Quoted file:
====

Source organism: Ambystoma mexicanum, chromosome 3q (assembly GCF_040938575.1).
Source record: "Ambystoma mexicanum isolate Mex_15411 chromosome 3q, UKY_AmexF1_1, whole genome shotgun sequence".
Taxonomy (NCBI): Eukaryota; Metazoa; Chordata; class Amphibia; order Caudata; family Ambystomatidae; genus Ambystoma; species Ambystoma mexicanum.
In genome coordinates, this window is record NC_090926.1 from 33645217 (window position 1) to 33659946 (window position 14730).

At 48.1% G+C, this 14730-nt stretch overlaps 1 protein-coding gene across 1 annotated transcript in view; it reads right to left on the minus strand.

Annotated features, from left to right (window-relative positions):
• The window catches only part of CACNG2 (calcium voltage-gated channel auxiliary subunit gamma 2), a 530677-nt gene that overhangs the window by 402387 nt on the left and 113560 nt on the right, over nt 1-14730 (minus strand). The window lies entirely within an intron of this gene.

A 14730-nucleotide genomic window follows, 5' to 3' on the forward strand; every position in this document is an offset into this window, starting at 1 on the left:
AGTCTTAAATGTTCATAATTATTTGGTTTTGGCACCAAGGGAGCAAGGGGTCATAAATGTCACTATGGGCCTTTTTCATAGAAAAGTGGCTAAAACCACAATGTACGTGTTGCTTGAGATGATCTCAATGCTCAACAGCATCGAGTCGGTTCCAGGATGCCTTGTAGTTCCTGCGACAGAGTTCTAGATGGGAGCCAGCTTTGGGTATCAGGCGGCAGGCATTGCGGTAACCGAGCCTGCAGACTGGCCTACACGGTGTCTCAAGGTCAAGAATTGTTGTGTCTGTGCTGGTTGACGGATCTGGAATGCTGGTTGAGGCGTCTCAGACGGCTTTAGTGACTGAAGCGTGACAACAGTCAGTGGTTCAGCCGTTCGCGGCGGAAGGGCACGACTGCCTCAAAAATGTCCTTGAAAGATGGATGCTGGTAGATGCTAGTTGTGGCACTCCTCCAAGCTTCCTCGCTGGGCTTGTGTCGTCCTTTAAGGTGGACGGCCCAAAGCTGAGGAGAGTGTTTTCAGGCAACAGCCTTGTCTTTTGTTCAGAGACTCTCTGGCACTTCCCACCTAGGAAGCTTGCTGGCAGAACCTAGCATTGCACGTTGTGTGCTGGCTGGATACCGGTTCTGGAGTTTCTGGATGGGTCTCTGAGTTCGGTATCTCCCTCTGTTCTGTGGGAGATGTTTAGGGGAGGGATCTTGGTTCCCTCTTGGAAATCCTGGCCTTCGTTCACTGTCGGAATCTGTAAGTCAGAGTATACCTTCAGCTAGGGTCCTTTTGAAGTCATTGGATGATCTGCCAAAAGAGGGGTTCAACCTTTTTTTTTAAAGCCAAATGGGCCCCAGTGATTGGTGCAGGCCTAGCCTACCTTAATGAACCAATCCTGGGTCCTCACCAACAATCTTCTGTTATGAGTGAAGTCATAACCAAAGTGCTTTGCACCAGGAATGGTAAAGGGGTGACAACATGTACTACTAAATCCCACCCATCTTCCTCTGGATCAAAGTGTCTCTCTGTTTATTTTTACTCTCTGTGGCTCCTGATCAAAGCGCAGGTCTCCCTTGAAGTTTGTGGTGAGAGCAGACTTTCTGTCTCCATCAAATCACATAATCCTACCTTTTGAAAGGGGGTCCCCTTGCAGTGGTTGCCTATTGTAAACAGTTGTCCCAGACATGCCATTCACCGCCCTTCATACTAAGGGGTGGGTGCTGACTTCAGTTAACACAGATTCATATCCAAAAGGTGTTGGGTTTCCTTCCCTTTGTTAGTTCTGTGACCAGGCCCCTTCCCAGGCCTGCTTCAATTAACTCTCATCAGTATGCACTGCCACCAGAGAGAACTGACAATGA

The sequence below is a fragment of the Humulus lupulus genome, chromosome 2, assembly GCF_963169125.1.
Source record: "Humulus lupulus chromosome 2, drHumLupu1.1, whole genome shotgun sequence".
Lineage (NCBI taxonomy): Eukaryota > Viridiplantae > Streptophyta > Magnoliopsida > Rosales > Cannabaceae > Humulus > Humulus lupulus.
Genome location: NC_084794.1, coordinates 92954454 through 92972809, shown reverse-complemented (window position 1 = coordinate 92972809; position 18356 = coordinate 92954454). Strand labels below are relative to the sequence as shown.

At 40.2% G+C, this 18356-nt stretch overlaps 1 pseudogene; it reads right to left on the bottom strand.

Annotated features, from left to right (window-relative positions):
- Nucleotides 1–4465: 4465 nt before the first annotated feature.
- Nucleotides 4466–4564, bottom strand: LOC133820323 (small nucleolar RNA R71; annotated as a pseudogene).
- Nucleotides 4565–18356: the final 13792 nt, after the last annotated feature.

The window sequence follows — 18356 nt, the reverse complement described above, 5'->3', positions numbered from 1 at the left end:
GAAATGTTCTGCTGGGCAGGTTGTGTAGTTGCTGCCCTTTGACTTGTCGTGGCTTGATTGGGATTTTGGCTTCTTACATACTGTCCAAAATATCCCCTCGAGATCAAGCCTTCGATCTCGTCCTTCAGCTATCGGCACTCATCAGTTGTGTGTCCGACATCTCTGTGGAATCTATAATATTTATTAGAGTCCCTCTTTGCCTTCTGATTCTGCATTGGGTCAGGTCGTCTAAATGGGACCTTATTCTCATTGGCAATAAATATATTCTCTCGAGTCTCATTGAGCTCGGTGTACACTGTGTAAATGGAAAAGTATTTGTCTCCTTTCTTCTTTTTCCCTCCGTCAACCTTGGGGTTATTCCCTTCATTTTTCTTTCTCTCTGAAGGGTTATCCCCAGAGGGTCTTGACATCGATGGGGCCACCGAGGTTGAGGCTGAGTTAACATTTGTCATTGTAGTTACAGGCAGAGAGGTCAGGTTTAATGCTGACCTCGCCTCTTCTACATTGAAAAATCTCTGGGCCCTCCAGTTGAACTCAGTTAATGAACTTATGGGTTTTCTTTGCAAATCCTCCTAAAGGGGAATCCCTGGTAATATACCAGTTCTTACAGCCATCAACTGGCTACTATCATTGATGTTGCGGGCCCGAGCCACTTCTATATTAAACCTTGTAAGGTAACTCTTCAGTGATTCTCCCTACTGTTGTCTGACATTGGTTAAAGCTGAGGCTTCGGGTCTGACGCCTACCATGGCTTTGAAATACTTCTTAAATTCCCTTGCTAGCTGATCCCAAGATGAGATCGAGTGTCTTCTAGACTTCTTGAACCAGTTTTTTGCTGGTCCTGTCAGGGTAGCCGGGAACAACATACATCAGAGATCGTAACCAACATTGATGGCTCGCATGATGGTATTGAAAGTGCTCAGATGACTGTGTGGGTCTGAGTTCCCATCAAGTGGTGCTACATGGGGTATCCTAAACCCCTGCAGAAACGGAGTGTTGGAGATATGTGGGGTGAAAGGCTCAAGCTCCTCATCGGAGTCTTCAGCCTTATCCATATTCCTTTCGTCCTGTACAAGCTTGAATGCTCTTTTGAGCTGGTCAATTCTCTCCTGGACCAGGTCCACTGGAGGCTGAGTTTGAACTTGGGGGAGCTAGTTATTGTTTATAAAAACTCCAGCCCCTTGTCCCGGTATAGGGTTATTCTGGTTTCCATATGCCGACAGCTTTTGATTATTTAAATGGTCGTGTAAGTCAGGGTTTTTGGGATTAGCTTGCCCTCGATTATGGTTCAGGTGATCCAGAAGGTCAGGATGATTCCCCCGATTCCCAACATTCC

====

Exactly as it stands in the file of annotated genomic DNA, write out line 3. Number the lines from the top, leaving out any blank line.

Taxonomy (NCBI): Eukaryota; Metazoa; Chordata; class Amphibia; order Caudata; family Ambystomatidae; genus Ambystoma; species Ambystoma mexicanum.